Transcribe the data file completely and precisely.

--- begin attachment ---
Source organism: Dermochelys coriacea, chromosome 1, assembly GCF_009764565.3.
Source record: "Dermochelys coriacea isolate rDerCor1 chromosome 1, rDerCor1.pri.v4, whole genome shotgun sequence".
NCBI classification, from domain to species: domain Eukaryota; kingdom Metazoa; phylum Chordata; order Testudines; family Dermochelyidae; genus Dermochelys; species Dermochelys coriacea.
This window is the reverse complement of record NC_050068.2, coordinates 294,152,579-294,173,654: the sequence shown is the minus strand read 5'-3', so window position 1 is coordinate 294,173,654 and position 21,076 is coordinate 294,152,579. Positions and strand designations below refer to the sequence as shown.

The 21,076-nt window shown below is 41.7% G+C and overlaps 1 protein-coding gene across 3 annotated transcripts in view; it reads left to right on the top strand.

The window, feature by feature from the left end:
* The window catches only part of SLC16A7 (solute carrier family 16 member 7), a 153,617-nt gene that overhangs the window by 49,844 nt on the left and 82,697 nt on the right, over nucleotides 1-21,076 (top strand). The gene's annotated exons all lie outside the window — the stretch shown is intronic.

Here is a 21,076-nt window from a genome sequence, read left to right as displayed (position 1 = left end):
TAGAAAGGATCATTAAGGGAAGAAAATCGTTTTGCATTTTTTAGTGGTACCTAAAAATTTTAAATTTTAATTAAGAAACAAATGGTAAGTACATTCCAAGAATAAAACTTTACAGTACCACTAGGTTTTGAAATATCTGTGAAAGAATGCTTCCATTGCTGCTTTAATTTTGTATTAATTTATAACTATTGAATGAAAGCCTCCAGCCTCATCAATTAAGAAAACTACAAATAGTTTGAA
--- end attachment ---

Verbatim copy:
Source organism: Dermochelys coriacea, chromosome 1, assembly GCF_009764565.3.
Source record: "Dermochelys coriacea isolate rDerCor1 chromosome 1, rDerCor1.pri.v4, whole genome shotgun sequence".
NCBI classification, from domain to species: domain Eukaryota; kingdom Metazoa; phylum Chordata; order Testudines; family Dermochelyidae; genus Dermochelys; species Dermochelys coriacea.
This window is the reverse complement of record NC_050068.2, coordinates 294,152,579-294,173,654: the sequence shown is the minus strand read 5'-3', so window position 1 is coordinate 294,173,654 and position 21,076 is coordinate 294,152,579. Positions and strand designations below refer to the sequence as shown.

The 21,076-nt window shown below is 41.7% G+C and overlaps 1 protein-coding gene across 3 annotated transcripts in view; it reads left to right on the top strand.

The window, feature by feature from the left end:
* The window catches only part of SLC16A7 (solute carrier family 16 member 7), a 153,617-nt gene that overhangs the window by 49,844 nt on the left and 82,697 nt on the right, over nucleotides 1-21,076 (top strand). The gene's annotated exons all lie outside the window — the stretch shown is intronic.

Here is a 21,076-nt window from a genome sequence, read left to right as displayed (position 1 = left end):
TAGAAAGGATCATTAAGGGAAGAAAATCGTTTTGCATTTTTTAGTGGTACCTAAAAATTTTAAATTTTAATTAAGAAACAAATGGTAAGTACATTCCAAGAATAAAACTTTACAGTACCACTAGGTTTTGAAATATCTGTGAAAGAATGCTTCCATTGCTGCTTTAATTTTGTATTAATTTATAACTATTGAATGAAAGCCTCCAGCCTCATCAATTAAGAAAACTACAAATAGTTTGAA